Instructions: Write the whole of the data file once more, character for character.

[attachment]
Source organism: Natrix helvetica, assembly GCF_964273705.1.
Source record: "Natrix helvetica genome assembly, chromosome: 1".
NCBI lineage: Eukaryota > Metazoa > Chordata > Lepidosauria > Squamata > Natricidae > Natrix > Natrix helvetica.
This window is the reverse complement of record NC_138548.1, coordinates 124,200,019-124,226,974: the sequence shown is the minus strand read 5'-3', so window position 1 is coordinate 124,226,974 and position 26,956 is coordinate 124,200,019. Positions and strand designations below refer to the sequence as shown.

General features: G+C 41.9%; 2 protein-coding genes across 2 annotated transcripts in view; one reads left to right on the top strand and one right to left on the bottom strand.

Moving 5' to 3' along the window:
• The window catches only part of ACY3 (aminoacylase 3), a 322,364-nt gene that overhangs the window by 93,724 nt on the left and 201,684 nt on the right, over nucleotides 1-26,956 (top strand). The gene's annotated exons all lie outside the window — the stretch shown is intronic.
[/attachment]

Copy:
Source organism: Natrix helvetica, assembly GCF_964273705.1.
Source record: "Natrix helvetica genome assembly, chromosome: 1".
NCBI lineage: Eukaryota > Metazoa > Chordata > Lepidosauria > Squamata > Natricidae > Natrix > Natrix helvetica.
This window is the reverse complement of record NC_138548.1, coordinates 124,200,019-124,226,974: the sequence shown is the minus strand read 5'-3', so window position 1 is coordinate 124,226,974 and position 26,956 is coordinate 124,200,019. Positions and strand designations below refer to the sequence as shown.

General features: G+C 41.9%; 2 protein-coding genes across 2 annotated transcripts in view; one reads left to right on the top strand and one right to left on the bottom strand.

Moving 5' to 3' along the window:
• The window catches only part of ACY3 (aminoacylase 3), a 322,364-nt gene that overhangs the window by 93,724 nt on the left and 201,684 nt on the right, over nucleotides 1-26,956 (top strand). The gene's annotated exons all lie outside the window — the stretch shown is intronic.